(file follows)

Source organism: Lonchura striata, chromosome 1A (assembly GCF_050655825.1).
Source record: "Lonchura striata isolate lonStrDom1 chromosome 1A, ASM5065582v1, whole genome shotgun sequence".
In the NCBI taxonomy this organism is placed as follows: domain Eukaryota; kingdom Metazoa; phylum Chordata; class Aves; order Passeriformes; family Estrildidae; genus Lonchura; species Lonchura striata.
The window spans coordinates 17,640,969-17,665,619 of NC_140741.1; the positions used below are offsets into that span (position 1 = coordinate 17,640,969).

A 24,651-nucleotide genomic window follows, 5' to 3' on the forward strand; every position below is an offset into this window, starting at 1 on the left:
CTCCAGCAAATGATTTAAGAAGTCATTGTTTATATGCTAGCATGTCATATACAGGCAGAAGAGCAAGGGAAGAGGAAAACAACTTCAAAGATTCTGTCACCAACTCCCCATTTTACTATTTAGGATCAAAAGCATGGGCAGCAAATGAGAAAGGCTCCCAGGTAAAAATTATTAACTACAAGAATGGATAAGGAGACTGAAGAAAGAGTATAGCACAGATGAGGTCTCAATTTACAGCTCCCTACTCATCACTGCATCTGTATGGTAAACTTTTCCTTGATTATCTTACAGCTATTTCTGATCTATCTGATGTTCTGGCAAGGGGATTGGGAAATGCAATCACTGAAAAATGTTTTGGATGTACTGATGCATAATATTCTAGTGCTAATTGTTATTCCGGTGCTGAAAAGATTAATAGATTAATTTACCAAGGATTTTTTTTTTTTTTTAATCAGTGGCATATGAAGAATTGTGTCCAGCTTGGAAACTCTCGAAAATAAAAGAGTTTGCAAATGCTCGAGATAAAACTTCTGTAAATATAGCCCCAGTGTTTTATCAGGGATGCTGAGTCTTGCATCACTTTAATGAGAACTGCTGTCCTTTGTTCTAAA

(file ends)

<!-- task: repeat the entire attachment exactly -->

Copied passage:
Source organism: Lonchura striata, chromosome 1A (assembly GCF_050655825.1).
Source record: "Lonchura striata isolate lonStrDom1 chromosome 1A, ASM5065582v1, whole genome shotgun sequence".
In the NCBI taxonomy this organism is placed as follows: domain Eukaryota; kingdom Metazoa; phylum Chordata; class Aves; order Passeriformes; family Estrildidae; genus Lonchura; species Lonchura striata.
The window spans coordinates 17,640,969-17,665,619 of NC_140741.1; the positions used below are offsets into that span (position 1 = coordinate 17,640,969).

A 24,651-nucleotide genomic window follows, 5' to 3' on the forward strand; every position below is an offset into this window, starting at 1 on the left:
CTCCAGCAAATGATTTAAGAAGTCATTGTTTATATGCTAGCATGTCATATACAGGCAGAAGAGCAAGGGAAGAGGAAAACAACTTCAAAGATTCTGTCACCAACTCCCCATTTTACTATTTAGGATCAAAAGCATGGGCAGCAAATGAGAAAGGCTCCCAGGTAAAAATTATTAACTACAAGAATGGATAAGGAGACTGAAGAAAGAGTATAGCACAGATGAGGTCTCAATTTACAGCTCCCTACTCATCACTGCATCTGTATGGTAAACTTTTCCTTGATTATCTTACAGCTATTTCTGATCTATCTGATGTTCTGGCAAGGGGATTGGGAAATGCAATCACTGAAAAATGTTTTGGATGTACTGATGCATAATATTCTAGTGCTAATTGTTATTCCGGTGCTGAAAAGATTAATAGATTAATTTACCAAGGATTTTTTTTTTTTTTTAATCAGTGGCATATGAAGAATTGTGTCCAGCTTGGAAACTCTCGAAAATAAAAGAGTTTGCAAATGCTCGAGATAAAACTTCTGTAAATATAGCCCCAGTGTTTTATCAGGGATGCTGAGTCTTGCATCACTTTAATGAGAACTGCTGTCCTTTGTTCTAAA